Community groups watching bond court say that judges are still not following Chief Judge Evans’ General Order requiring only money bonds people can pay.
CHICAGO—(ENEWSPF)—October 3, 2017
Authored by: Chicago Community Bond Fund
For the second week in a row, volunteers through The Coalition to End Money Bond were in bond court to observe the implementation of an order by Chief Judge Evans aimed at ensuring that no one is incarcerated at Cook County Jail simply because they are unable to post a bond. This week, advocates also tracked whether defendants who were not able to post a monetary bond within seven days were given a review hearing as required by the order. Since September 18th, when the order went into effect for felony cases, courtwatchers continued to observe uneven implementation of the order by the new judges appointed to carry it out.
While Evans’ order stipulates that those incarcerated because they cannot afford their bond be given a review within seven days of their initial bail decision, this review was ineffective for most people. In response to public defenders’ requests for review of unpaid money bonds, judges in the preliminary hearing courtrooms merely entered and continued the motions, delaying the review of bond for another 2-3 weeks. Only three people with money bonds set in amounts higher than they could pay during week one under the new order were granted a review within seven days of having their bond set.
“Judge Evan’s order clearly states that anyone held for more than seven days because they cannot afford to post bond is supposed to get a review of that bond and be released on a I-bond or have their bond set at a rate which they can pay. This also extends to the 4,000 people being held at Cook County Jail because they can’t post bond. Every last one of those people is owed a review of their bond, and judges refusing to give these reviews are acting with flagrant disregard to people’s rights,” said Matt McLoughlin, a co-founder of Chicago Community Bond Fund.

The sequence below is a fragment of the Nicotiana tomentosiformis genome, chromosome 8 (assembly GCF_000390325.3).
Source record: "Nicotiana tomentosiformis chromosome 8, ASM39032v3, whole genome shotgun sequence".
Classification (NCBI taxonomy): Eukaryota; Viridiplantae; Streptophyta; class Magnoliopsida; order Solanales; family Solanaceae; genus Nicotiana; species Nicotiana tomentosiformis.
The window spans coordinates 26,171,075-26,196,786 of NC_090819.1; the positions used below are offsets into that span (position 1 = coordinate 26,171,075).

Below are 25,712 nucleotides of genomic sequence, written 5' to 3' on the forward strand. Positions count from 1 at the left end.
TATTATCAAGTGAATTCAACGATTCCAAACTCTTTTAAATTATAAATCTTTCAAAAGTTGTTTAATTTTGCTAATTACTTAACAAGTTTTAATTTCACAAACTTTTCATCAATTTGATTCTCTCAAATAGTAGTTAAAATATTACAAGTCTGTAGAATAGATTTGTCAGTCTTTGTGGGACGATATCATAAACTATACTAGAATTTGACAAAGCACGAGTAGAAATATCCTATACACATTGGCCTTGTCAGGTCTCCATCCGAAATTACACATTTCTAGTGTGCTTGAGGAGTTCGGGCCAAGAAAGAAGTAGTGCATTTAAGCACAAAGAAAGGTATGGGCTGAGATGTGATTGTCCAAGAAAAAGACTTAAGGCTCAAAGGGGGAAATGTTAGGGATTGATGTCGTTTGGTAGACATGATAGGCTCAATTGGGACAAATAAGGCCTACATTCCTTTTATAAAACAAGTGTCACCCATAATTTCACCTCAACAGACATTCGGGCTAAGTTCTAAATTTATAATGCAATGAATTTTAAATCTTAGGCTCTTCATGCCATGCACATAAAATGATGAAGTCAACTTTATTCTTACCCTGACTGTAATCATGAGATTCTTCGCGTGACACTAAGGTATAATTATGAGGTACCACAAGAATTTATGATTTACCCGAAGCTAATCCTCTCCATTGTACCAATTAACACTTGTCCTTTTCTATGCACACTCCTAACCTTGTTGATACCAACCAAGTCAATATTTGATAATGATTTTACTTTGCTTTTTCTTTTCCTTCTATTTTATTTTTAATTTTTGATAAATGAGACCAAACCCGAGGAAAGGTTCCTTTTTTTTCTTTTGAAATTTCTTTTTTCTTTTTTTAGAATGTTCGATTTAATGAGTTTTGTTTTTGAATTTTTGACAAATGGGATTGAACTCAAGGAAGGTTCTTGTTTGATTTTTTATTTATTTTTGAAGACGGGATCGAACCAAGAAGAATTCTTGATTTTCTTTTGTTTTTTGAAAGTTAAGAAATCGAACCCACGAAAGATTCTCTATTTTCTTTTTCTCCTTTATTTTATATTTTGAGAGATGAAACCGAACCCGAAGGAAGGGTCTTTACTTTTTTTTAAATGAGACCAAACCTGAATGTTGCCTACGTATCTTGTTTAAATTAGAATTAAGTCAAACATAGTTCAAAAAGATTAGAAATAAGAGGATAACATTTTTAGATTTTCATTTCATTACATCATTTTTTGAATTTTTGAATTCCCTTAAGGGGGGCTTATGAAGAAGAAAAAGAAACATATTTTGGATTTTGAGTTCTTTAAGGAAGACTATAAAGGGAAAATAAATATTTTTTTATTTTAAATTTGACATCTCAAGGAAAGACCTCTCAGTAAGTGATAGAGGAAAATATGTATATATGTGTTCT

Approximately 4,000 people remain incarcerated in Cook County Jail on bonds set before September 18th of this year. There has still been no indication that a mass review of their bonds will occur. Chicago Community Bond Fund (“CCBF”) has received 61 calls for assistance since the order came into effect, including several people who had unpayable money bonds set after September 18th.
Judges in Central Bond Court continued to disregard parts of Judge Evans’ order for a second week in a row. Since the order went into effect on September 18th, more than 40 bonds have been set above amounts people said they could afford and there has been an increase in the use of punitive pretrial conditions such as electronic monitoring and 24 hour curfews. In the past week alone, at least 24 bonds were set in amounts higher than what people said they could pay, according to observers and court records. At least 31 bonds included electronic monitoring. Aside from observing the judge’s’ initial decisions and adherence to the order, court watchers are collecting data to better understand trends in bond-setting practices as judges move away from monetary bonds and towards other conditions of pretrial release. Notable, all four judges observed in Central Bond Court so far have set bonds in amounts higher than people can pay, leaving advocates concerned about how strictly the order will be followed moving forward.
“While we are pleased to see the number of people receiving unpayable D-bonds declining, we are greatly disturbed to see judges that were put on the bench to implement this order continuing to set monetary bonds in amounts designed to unconstitutionally detain legally innocent people. We are very concerned that many judges in Cook County are not fully implementing the Chief Judge’s order, and that there has been no transparency about the order’s impact nor about plans to improve implementation,” said Sharlyn Grace, a co-founder of Chicago Community Bond Fund.
Chicago Community Bond Fund and our allies in the Coalition to End Money Bond will continue to send court observers to Central Bond Court to ensure Chief Judge Evans’ order is implemented fully. The Coalition will also be releasing a report in November that summarizes data collected from court observation that began in August 2017. The report will be used as a tool to build awareness around the use of money bond in Cook County and advocate for an end to money bond and pretrial detention.
The Chicago Community Bond Fund was started in 2015 by a group of activists, attorneys, and community members who’ve been impacted by Cook County Jail. Since its formation, CCBF has been working to abolish money bond and end pretrial detention. Additionally, CCBF has operated a revolving fund that has helped free 95 people from Cook County Jail or electronic monitoring.